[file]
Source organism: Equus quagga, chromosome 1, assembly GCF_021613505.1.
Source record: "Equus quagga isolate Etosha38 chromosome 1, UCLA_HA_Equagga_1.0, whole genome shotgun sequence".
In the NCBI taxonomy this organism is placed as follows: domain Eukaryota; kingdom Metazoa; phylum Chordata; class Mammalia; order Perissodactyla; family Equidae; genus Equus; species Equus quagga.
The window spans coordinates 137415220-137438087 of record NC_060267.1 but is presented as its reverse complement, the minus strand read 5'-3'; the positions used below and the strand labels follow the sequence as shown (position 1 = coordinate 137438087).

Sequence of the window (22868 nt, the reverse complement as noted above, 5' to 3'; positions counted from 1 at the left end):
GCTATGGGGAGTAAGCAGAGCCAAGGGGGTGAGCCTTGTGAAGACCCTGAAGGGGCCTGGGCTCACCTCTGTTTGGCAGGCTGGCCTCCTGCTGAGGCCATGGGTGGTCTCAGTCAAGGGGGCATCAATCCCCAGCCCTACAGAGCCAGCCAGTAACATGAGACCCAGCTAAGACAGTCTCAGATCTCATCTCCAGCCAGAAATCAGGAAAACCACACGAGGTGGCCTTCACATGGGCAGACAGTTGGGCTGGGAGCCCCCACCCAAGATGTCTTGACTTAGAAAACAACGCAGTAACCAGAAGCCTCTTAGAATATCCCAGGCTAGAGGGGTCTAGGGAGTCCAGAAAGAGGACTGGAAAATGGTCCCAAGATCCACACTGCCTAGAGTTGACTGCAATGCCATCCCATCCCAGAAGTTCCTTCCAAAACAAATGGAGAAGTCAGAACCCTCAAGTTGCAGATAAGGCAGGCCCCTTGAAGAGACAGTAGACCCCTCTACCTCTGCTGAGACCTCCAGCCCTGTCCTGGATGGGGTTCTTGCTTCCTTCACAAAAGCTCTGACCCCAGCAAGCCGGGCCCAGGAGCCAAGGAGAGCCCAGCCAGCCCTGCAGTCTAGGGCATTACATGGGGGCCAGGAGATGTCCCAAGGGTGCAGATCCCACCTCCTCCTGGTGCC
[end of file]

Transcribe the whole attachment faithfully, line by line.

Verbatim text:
Source organism: Equus quagga, chromosome 1, assembly GCF_021613505.1.
Source record: "Equus quagga isolate Etosha38 chromosome 1, UCLA_HA_Equagga_1.0, whole genome shotgun sequence".
In the NCBI taxonomy this organism is placed as follows: domain Eukaryota; kingdom Metazoa; phylum Chordata; class Mammalia; order Perissodactyla; family Equidae; genus Equus; species Equus quagga.
The window spans coordinates 137415220-137438087 of record NC_060267.1 but is presented as its reverse complement, the minus strand read 5'-3'; the positions used below and the strand labels follow the sequence as shown (position 1 = coordinate 137438087).

Sequence of the window (22868 nt, the reverse complement as noted above, 5' to 3'; positions counted from 1 at the left end):
GCTATGGGGAGTAAGCAGAGCCAAGGGGGTGAGCCTTGTGAAGACCCTGAAGGGGCCTGGGCTCACCTCTGTTTGGCAGGCTGGCCTCCTGCTGAGGCCATGGGTGGTCTCAGTCAAGGGGGCATCAATCCCCAGCCCTACAGAGCCAGCCAGTAACATGAGACCCAGCTAAGACAGTCTCAGATCTCATCTCCAGCCAGAAATCAGGAAAACCACACGAGGTGGCCTTCACATGGGCAGACAGTTGGGCTGGGAGCCCCCACCCAAGATGTCTTGACTTAGAAAACAACGCAGTAACCAGAAGCCTCTTAGAATATCCCAGGCTAGAGGGGTCTAGGGAGTCCAGAAAGAGGACTGGAAAATGGTCCCAAGATCCACACTGCCTAGAGTTGACTGCAATGCCATCCCATCCCAGAAGTTCCTTCCAAAACAAATGGAGAAGTCAGAACCCTCAAGTTGCAGATAAGGCAGGCCCCTTGAAGAGACAGTAGACCCCTCTACCTCTGCTGAGACCTCCAGCCCTGTCCTGGATGGGGTTCTTGCTTCCTTCACAAAAGCTCTGACCCCAGCAAGCCGGGCCCAGGAGCCAAGGAGAGCCCAGCCAGCCCTGCAGTCTAGGGCATTACATGGGGGCCAGGAGATGTCCCAAGGGTGCAGATCCCACCTCCTCCTGGTGCC